More than once, I’ve addressed the topic of low-calorie dieting for Fat loss, showing the futility of this brute-force approach. But are these type of diets an acceptable means of reducing for a short period of time, for example, in anticipation of that upcoming 25th high school reunion? Many would argue that a few weeks or months of the Nutrisystem or Fat Watchers regimen never hurt anyone, if followed by a maintenance program of “normal” eating. But the truth is, even a brief period of significant calorie reduction will dramatically adjust the body’s level of “energetic efficiency”–the rate at which calories are partitioned toward energy versus fat storage, making this not only a useless way to alter one’s physique, but a detrimental one, as well.
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Let’s look at some scientific research on the subject. Here’s what happened when a group of rats decided to “drop a few pounds” for their high school reunion. In a cleverly designed experiment (“Adaptive Changes in Energy Expenditure during Refeeding following Low-Calorie Intake”, Am J Clin Nutr 1990; 52:415-20) by long-time obesity researchers Dulloo and Girardier, half of a group of young rats were put on a diet, while the others were allowed to eat whatever they wanted (the “ad libitum” group).
The dieters were fed exactly 50% of what the ad lib rats ate spontaneously, for a period of 30 days. At the end of that time, the dieting group was then matched to a third group of rats by both Fat and body composition. For the next 25 days, the previously food-restricted rats were fed exactly what these similar-sized, non-dieted rats chose to eat naturally. If the body had no ability to adapt to caloric reduction, the two groups of animals would be expected to gain lean and fat at the same rate, but in fact, that was not at all the outcome in this case.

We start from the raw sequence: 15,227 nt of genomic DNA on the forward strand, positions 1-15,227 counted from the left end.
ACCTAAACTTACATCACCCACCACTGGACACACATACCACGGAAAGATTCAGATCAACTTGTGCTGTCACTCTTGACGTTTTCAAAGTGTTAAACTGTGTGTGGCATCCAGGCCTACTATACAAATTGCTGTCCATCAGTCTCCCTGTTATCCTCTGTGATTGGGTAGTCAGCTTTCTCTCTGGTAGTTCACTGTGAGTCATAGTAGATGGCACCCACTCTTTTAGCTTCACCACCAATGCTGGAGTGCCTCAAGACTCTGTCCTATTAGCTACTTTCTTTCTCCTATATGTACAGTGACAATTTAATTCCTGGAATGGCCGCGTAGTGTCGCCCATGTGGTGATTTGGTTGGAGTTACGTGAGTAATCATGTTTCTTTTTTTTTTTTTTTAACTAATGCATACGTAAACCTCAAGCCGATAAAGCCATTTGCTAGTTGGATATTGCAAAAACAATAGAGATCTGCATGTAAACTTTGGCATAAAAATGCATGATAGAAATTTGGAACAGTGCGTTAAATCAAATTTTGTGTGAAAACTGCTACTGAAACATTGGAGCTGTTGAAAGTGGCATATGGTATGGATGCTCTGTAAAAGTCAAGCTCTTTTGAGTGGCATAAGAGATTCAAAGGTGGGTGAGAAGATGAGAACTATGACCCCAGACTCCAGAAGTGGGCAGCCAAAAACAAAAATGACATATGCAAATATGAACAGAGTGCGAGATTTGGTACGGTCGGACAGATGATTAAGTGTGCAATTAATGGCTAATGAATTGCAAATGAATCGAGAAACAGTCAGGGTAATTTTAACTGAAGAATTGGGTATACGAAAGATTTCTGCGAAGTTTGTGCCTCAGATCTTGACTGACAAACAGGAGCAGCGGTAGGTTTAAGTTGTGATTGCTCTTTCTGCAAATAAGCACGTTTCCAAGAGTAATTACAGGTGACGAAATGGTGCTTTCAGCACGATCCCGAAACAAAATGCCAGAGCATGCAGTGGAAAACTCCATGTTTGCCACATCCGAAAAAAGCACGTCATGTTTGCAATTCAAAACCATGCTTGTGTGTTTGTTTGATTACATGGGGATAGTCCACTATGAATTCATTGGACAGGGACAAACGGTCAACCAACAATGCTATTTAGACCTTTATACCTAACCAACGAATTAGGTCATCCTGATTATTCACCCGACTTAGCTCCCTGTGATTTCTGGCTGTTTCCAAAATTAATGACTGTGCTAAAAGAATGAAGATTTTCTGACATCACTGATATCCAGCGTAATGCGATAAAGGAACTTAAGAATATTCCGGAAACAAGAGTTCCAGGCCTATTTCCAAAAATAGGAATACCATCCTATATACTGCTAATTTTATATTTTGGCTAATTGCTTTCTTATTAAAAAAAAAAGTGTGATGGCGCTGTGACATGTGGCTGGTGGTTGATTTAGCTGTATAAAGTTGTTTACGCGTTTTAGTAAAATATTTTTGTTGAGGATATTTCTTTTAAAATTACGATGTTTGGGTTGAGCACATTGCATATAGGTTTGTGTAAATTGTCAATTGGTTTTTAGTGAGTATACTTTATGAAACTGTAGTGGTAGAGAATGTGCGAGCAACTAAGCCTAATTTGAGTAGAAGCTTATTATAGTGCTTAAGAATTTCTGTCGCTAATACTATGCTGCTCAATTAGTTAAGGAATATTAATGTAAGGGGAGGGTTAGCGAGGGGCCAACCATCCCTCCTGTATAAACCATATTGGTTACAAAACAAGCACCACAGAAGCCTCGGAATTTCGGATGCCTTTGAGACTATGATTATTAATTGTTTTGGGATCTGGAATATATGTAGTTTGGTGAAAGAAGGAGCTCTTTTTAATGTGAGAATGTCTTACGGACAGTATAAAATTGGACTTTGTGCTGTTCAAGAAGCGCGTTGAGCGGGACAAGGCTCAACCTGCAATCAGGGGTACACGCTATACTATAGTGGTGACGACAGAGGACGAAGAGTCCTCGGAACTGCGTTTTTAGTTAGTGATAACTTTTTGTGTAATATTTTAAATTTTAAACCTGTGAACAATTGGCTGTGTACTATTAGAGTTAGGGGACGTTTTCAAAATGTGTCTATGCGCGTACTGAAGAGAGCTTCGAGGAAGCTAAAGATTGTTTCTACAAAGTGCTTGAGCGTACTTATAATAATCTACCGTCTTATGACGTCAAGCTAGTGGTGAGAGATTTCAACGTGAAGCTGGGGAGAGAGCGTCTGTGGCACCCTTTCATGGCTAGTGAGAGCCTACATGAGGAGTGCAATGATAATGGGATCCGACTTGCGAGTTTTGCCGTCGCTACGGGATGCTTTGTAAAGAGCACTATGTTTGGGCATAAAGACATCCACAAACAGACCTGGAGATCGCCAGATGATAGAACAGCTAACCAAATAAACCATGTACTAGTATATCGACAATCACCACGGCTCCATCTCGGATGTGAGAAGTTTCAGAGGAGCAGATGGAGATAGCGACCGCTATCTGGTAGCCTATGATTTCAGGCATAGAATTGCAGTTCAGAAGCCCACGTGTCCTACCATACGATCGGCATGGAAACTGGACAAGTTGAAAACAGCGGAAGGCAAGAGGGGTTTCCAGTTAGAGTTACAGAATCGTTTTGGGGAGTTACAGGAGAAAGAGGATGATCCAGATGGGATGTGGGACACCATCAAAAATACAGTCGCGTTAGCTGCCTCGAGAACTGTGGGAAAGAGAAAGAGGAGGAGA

Since they were young rats, they all gained Fat during the 25 days of pair-feeding, but the raw gain and relative proportions of fat and lean tissue were vastly different. The previously-dieted rats gained the same amount of lean tissue, about 25 grams, but more than twice the fat of their free-eating counterparts–35 grams versus 15! Thus, they not only gained more Fat overall, but so much more of it as pure fat (58% vs. 36%), while eating the same number of calories as rats who were initially similar in size and body composition. The only explanation for this is that the 30-day low-calorie period devastated the fat-burning machinery of the diet group, so that they not only recouped lost Fat but turned into fat-storing machines.
Thus, when dieters return to “normal” eating, where normal is the amount eaten by a person of similar size and body composition to their new, thinner physique, they will lay down fat like nobody’s business. But you don’t need me to tell you that, if you’ve ever been on a low-calorie diet; you’ve experienced it first-hand. You’ve felt the anguish of watching everything you worked, sweated, and starved so hard to take off, jump right back on your bones as though they were magnetic. There’s probably no worse feeling than stepping on that scale every day, when you’re trying so hard to keep the Fat off, and seeing those numbers creep-creep-creeping back up.
But does it have to be this way? No, it doesn’t, as long as you steer clear of low-calorie diets as the means of reducing. As the pair-fed rat study shows us, diet and exercise programs which cause Fat loss through caloric deficit are not useful in the long-term, and in fact, sabotage our efforts and make lasting Fat loss impossible. Instead, we must develop an understanding of the physiological causes of obesity and work on treating them, rather than simply applying a painful and often expensive bandage over the problem.